Hope this helps you. Let me know in the comments.
When shopping with my wife this afternoon I was, not for the first time, struck by her seemingly irrational behaviour. She showed a skirt to me, asking me if I liked it. I said I thought it was very nice. So she put it back right away.
I turned to Twitter, asking "What law don't I know yet?". Here are a few tips coming from the responses to that question.
Us europeans have a hard time. When we twitter amongst ourselves, between and during our lunches, our hard-working English speaking friends find it hard to understand what we're talking about. So I looked at 4 ways of changing how we twitter to bridge that gap.
1. Switching to English
Most of us speak English pretty well, and switching to twittering in English might be the easiest way. Some of our European friends may not like that though, and I've experienced severe peer pressure when switching to English for the briefest of moments during SXSW.
2. Adding a language notifier in tweets
I've built language detection into my diy twitter client at http://twitstat.com/m/. It works with the Google AJAX Language API, and it actually does a pretty good job at detecting language. So you'll get tweets that say '[nl] was even aan het lunchen' or '[en] that was a great lunch'. Some of my followers didn't appreciate the ugly brackets though, and as long as there is no standard way to filter on these tags, it's not very useful. An American reader will still be confronted with the [nl] tags. Unless of course he uses http://twitstat.com/m/, in which case he can hide all tweets that contain [nl] or [fr]. Or even the word lunch, to get rid of most European tweets altogether. ;-)
3. Tweeting English in a separate account
Another option is to use one account for your native language, and one english twitter account for your foreign relations. This turns out to be very unpractical and will lead to many mistakes. I've added the option to automatically post all my English tweets to my foreign account, but you'll get funny stuff happening like replying in English to a tweet to your native account, which will then have the wrong sender in the @replies of the receiver. Confusion.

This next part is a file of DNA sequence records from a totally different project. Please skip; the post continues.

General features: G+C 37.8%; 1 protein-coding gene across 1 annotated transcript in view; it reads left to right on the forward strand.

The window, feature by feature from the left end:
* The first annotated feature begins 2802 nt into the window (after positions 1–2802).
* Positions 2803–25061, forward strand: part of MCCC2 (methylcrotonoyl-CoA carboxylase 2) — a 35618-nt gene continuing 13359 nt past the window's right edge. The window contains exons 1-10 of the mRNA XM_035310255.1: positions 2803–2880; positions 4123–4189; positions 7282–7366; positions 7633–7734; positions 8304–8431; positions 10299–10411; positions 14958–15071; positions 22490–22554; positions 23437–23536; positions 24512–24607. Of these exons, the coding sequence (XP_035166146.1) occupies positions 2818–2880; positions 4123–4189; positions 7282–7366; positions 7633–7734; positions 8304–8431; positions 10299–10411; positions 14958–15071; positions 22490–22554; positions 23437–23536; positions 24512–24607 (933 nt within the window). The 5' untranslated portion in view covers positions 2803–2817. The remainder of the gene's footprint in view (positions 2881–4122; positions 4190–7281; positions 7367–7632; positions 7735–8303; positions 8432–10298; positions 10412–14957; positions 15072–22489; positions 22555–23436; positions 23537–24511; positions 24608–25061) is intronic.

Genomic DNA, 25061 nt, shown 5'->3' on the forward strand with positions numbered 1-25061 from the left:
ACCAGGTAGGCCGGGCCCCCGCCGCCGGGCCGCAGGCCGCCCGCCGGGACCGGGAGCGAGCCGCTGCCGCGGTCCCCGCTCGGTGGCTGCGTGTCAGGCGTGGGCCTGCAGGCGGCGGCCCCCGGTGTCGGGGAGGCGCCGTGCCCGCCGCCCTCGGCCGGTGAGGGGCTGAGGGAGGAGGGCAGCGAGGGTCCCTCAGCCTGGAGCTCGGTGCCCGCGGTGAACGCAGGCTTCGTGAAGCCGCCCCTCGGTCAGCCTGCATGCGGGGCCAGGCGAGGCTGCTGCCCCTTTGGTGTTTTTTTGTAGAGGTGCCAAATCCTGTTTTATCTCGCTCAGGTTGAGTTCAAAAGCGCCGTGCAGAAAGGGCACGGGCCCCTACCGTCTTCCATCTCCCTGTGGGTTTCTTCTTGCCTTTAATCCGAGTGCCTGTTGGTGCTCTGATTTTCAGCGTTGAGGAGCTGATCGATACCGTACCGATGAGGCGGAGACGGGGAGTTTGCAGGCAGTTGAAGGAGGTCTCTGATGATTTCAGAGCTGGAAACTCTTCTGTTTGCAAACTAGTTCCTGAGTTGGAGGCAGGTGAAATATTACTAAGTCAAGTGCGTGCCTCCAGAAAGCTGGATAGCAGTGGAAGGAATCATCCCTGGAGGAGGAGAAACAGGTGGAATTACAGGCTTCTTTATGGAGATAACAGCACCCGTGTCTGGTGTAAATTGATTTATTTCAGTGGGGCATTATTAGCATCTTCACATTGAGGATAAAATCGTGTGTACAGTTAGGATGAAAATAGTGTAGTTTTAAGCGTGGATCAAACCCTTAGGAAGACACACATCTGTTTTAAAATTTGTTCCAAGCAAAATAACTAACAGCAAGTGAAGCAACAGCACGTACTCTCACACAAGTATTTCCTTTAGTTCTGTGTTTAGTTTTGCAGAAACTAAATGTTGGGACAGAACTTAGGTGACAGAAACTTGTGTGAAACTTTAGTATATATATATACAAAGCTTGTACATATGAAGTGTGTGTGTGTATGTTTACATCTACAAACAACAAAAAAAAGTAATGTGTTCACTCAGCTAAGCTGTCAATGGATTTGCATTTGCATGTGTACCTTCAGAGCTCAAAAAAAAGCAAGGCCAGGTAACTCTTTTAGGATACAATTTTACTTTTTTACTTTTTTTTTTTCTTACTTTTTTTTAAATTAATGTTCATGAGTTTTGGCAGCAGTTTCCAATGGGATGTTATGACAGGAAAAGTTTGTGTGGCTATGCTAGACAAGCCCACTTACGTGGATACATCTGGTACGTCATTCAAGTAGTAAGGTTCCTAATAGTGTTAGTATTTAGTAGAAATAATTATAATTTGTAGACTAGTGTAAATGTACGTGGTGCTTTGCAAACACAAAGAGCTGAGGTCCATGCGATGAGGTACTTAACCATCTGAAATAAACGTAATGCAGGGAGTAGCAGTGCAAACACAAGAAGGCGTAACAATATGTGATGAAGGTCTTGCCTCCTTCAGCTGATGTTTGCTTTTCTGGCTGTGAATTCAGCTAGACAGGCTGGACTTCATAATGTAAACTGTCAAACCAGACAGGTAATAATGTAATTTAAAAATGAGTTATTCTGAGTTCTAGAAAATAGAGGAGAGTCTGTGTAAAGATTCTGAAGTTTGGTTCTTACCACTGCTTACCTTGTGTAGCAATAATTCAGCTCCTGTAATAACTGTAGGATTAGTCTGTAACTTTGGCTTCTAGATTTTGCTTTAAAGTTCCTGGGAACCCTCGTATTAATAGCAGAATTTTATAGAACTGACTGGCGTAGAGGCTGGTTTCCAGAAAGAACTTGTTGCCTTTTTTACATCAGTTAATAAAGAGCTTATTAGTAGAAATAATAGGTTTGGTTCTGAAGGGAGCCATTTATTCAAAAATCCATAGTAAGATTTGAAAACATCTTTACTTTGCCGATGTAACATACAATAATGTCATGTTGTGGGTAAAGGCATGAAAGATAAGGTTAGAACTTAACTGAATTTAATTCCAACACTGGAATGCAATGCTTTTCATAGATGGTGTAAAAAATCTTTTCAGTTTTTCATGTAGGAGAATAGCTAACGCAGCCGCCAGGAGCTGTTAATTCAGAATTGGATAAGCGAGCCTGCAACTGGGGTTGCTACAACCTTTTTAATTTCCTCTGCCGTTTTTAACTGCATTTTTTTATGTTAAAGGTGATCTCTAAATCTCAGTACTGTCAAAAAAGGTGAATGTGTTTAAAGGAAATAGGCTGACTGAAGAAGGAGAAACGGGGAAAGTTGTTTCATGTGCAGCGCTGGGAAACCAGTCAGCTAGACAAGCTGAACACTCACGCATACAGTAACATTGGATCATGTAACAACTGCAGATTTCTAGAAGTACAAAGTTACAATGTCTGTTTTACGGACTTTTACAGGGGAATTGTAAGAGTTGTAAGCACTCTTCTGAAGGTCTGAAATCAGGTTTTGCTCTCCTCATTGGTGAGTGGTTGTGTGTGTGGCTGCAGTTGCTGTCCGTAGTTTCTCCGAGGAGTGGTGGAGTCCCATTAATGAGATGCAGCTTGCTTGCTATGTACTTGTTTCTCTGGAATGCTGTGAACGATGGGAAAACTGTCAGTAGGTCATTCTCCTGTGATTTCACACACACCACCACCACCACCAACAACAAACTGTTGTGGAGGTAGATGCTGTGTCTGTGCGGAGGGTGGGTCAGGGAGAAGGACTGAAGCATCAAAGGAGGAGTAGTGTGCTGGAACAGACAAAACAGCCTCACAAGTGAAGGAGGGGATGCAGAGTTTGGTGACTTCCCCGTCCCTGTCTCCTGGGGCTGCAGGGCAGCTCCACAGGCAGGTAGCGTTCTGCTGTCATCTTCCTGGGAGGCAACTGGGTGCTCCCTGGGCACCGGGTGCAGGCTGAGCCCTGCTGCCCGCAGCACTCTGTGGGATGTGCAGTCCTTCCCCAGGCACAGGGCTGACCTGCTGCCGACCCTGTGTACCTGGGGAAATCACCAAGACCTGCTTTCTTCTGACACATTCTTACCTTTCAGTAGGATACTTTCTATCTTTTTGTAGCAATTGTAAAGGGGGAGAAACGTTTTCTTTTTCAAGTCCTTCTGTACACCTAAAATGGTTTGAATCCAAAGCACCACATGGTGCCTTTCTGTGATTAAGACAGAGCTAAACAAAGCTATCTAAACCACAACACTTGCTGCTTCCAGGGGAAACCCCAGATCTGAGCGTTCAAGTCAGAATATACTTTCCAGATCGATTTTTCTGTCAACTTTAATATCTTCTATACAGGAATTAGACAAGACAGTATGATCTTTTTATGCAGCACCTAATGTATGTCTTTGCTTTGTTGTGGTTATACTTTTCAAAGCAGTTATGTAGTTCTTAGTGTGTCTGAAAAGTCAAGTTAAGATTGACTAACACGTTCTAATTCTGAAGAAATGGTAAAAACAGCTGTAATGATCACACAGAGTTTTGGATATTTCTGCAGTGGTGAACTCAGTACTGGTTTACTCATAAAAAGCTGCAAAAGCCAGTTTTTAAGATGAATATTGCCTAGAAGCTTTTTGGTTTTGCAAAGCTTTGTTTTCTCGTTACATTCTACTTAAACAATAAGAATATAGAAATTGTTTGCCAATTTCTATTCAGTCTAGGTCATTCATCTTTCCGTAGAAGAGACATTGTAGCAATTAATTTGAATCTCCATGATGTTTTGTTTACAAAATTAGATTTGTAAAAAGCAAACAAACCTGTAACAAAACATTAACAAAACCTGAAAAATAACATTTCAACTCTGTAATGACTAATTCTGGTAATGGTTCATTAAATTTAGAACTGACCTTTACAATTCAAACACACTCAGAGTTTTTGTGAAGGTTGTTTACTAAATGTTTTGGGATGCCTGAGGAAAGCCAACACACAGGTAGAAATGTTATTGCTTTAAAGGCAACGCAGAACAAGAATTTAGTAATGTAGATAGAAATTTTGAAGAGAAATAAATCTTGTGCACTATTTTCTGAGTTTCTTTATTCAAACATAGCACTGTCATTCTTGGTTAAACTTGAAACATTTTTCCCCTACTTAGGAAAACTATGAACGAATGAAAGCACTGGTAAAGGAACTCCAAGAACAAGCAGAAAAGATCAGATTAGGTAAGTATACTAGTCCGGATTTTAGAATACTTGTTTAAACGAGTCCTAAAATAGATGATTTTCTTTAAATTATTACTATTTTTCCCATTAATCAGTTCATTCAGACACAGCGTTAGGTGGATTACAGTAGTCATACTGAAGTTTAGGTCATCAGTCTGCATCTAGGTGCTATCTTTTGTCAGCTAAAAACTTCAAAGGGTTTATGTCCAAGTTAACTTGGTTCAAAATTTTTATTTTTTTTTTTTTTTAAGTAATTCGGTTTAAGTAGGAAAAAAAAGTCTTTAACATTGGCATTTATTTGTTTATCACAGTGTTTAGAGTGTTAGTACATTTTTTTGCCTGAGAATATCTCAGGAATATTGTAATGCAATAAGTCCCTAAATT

4. Automatic translation to two accounts
The final option I tried was to see if automatic translation via the Google Translation API could be viable. A dutch tweet entered in my favourite twitter client was automatically translated to english, and posted to my english account. Unfortunately, this has several unwanted effects. A reply will be translated as well, so the recipient will get 2 replies: One in dutch from my regular account, and one in English from my translated account. The other drawback is that the Google Translation API actually is complete rubbish and will only translate the most literal of sentence correctly. It really is quite poor. Check out my auto-translated feed if you don't believe it.
The only good option I see is to have the twitter client do the language detection, and then either putting the [en] tags in the tweets, or in another field that can be accessed via the API. If all twitter clients would be adapted to this, anyone could choose to filter out the languages that he doesn't want to see. This only works if all Twitter clients will add this language tag, and offer language filtering.